Featured photo by Ken Gagne.
41F, still a little drippy, and with a bit of wind for a change. Wind is at 6mph, but in some of the spots where it’s usually higher, it’s at 0mph, go figure. We got 1/3 of an inch of rain yesterday and are due the same amount today.
Yesterday we had a nice, quiet afternoon, getting chores done and resting a bit, as well. We headed for shop around 5pm, after I got some brambles cut away from the handrail to the apartment. I’ve gotten my fingers stuck one too many times!
I got to work on the shopping list and setting up today’s newsletter while Tempus started some supper. He made his delicious blue cheese burgers again. We talked about the shopping while we were chomping away. He ran over to Ray’s to get some stuff that was on special and after dropping that off, headed for Newport.
I was trying to track down a specific variety of fabric and spent a frustrating hour trying to find out the name of it. It might be hardanger fabric, but try finding a photo that’s large enough to see is impossible!
By 10pm the broth was put together and by 10:30, I was working on the cabbage pickle and he was bagging papers. By 11:30 most of the green cabbage was cut and the leaves to be blanched for the cabbage rolls were set aside. He managed to get on the road by 12:30.
By 1am the pickling broth was still heating, but the barley for the cabbage rolls was done. By 2:30 I had 3 big jars and one medium jar of pickled cabbage ready to go, but I realized that I wasn’t going to manage doing the red cabbage pickle. I was running out of time, so I took a break.
I finally started working on the cabbage rolls at a little before 3am and by 3:30 the filling was done and I was waiting for the water to boil for the cabbage leaves. By 4:15 those were done and in the fridge and a ziplock of more filling into the freezer. I was getting a little worried about Tempus because he was running kinda late for the Seal Rock segment.
He picked me up at about 4:45, way later than we’ve been getting going. It was raining hard at that point. The rain gradually slacked off as the light grew and the traffic picked up. We got back to the shop at 7, got the pickles boxed up to take home, got the potroast and broth into fridge containers, made a couple of sandwiches of the roast, ate ’em and headed home.
Today we need to finish up on chores. I’m going to sit and do a little more embroidery, hoping to finish the front of the pouch that I’ve been working on.
A photo by Ken Gagne from 1/10/17. Says Ken, “So I was just walking along the Yachats Bay minding my own business when all of a sudden I heard, Psssst! Hey KennyG, I’m just about on my last leg and crab season starts tomorrow and I’d sure appreciate if you could put me in the protected tide pool over there.”
Today’s plant is Nasturtium, Tropaeolum majus, (not watercress, which is true nasturtium). It’s certainly not native to the PNW, but grows well here. I love the brilliant oranges and yellows of the flowers. They’re yummy, too, with a slightly peppery taste, both leaf and flower, and the seeds serve as a substitute for capers in pickles. The flowers stand for Victory in Battle;Patriotism and Affectation and are little used in magicks other than as symbols and foods for Ostara and Beltane celebrations because of their association with the Sun. They also can be used as a symbol for sacrifice to the larger good of soldiers, firemen and police, but are usually only seen at funerals in this context. http://en.wikipedia.org/wiki/Tropaeolum_majus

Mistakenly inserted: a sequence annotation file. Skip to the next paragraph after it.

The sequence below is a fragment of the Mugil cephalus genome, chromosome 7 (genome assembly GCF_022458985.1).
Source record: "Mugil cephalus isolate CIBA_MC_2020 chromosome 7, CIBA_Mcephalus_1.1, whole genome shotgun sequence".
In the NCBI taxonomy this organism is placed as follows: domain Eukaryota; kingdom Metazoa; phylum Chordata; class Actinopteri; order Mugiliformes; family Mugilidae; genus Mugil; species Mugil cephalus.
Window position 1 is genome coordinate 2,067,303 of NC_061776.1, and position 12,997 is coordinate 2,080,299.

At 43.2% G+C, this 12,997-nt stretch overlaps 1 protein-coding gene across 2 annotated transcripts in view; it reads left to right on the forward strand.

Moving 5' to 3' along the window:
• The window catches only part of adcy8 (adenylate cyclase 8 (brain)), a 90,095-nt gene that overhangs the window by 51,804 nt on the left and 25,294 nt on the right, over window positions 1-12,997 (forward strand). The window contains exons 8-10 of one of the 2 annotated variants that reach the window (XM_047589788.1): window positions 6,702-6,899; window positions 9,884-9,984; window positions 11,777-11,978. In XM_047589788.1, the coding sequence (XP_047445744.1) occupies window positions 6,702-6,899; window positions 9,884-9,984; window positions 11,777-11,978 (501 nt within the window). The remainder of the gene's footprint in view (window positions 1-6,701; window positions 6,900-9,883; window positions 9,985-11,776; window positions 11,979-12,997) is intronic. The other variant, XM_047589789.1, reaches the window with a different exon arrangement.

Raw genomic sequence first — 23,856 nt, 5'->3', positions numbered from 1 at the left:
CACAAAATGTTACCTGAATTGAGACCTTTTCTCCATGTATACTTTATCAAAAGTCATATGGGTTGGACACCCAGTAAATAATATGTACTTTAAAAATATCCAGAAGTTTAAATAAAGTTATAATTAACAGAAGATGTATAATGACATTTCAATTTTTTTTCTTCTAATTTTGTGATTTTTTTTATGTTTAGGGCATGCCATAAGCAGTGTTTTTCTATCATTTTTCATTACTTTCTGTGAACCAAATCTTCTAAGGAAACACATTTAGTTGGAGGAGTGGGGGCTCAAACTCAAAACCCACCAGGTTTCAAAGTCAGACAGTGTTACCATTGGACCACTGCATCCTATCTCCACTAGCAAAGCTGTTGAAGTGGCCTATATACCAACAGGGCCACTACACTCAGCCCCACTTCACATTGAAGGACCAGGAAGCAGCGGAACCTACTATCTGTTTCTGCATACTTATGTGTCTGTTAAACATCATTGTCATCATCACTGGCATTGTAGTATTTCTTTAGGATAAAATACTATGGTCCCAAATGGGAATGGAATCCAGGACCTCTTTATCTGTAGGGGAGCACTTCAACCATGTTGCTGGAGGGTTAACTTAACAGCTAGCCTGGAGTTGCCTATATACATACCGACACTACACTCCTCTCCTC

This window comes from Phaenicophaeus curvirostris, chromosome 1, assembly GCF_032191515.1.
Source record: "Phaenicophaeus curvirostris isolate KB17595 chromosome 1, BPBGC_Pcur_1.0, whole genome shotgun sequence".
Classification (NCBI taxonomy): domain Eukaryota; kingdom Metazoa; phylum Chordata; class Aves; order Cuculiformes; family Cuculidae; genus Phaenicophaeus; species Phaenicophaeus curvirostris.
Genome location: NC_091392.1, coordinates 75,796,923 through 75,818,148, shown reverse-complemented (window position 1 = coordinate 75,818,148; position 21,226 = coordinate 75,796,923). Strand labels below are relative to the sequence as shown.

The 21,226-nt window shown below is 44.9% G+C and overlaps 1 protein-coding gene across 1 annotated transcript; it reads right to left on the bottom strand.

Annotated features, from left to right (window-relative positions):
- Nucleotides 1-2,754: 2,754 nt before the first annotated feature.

49 BCE The date often given as the day that Julius Caesar famously crossed the Rubicon. – “As he crossed the river into Italy, he exclaimed “iacta alea est” (the die is cast) knowing full well that this action signified a declaration of war against Pompey. This gave rise to the common English-language expression ‘to cross the Rubicon’, meaning ‘to pass a point of no return, one where an action taken commits a person irrevocably’.” This is quoted from http://www.wilsonsalmanac.com/book/jan10.html (link is broken)
More about the Rubicon here: http://en.wikipedia.org/wiki/Rubicon
The shop is open 11-5pm Thursday through Monday, although we’re there a lot later most nights. Need something off hours? Give us a call at 541-563-7154 or Facebook or email at firstname.lastname@example.org If we’re supposed to be closed, but it looks like we’re there, try the door. If it’s open, the shop’s open! In case of bad weather, check here at the blog for updates, on our Facebook as Ancient Light, or call the shop.
Love & Light,
Today’s Astro & Calendar
Waning Moon Magick – From the Full Moon to the New is a time for study, meditation, and magic designed to banish harmful energies and habits, for ridding oneself of addictions, illness or negativity. Remember: what goes up must come down. Phase ends at the Tide Change on 1/16 at 6:17pm. Waning Crescent Moon –Best time for beginning introspective magicks that are more long term (full year cycle) A good time for beginning knot magicks to “bind up” addictions and illness (finish just before the Tide Change of Dark to New) and “tying up loose ends” God/dess aspects – Demeter weeping for her Daughter, Mabon, Arachne Tyr. Phase ends on 1/12 at 9:17am.
…and then the Moon approaches Mercury and Saturn in conjunction. Look for the two planets very low as dawn grows bright. (Their visibility in bright twilight is exaggerated here.) Before dawn on Thursday morning the 11th, spot the waning crescent Moon in the southeast with Jupiter and fainter Mars to its lower right.
Saturn (magnitude +0.5) begins the week very deep in the dawn, 8° lower left of brighter Mercury on the morning of the 6th. But they close in on each other by more than 1° per day, and are only about 3/4° apart (for North America) on their morning of conjunction, January 13th.
Goddess Month of Hestia runs from 12/26 – 1/22
Celtic Tree Month of Beth/Birch, Dec 24 – Jan 20
Runic half-month of Eihwaz/Eoh 12/28-1/11 Represents the dead, and the yew tree, sacred to Winter shamanism. Nigel Pennick, The Pagan Book of Days, Destiny Books Runic half-month of Perdhro/ Peorth, 1/12-1/27. – Feast of Brewing, Druidic, Source: The Phoenix and Arabeth 1992 Calendar.
©2018 M. Bartlett, Some parts separately copyright
Celtic Tree Month of Beth/Birch, Dec 24 – Jan 20, Beith – (BEH), birch – The silver birch (Betula pendula Roth) is the most common tree birch in much of Europe. It grows up to 30 m (100 feet) high, but is more often found in spreading clumps on sandy soils. It is one of the first trees to colonize an area after a mature forest is cut; this is probably a large part of its symbolic connection with new beginnings. It is cultivated in North America, often under the name of weeping birch. The three trees in my front yard form root sprouts that would take over the bed where they are planted if I didn’t cut them back. The common birch (B. pubescens Ehrh.) is almost as widespread as the silver birch, but grows primarily on acid or peaty soils. It can reach 20 m (65 feet) in height. Birches are members of the Birch family (Betulaceae). Curtis Clark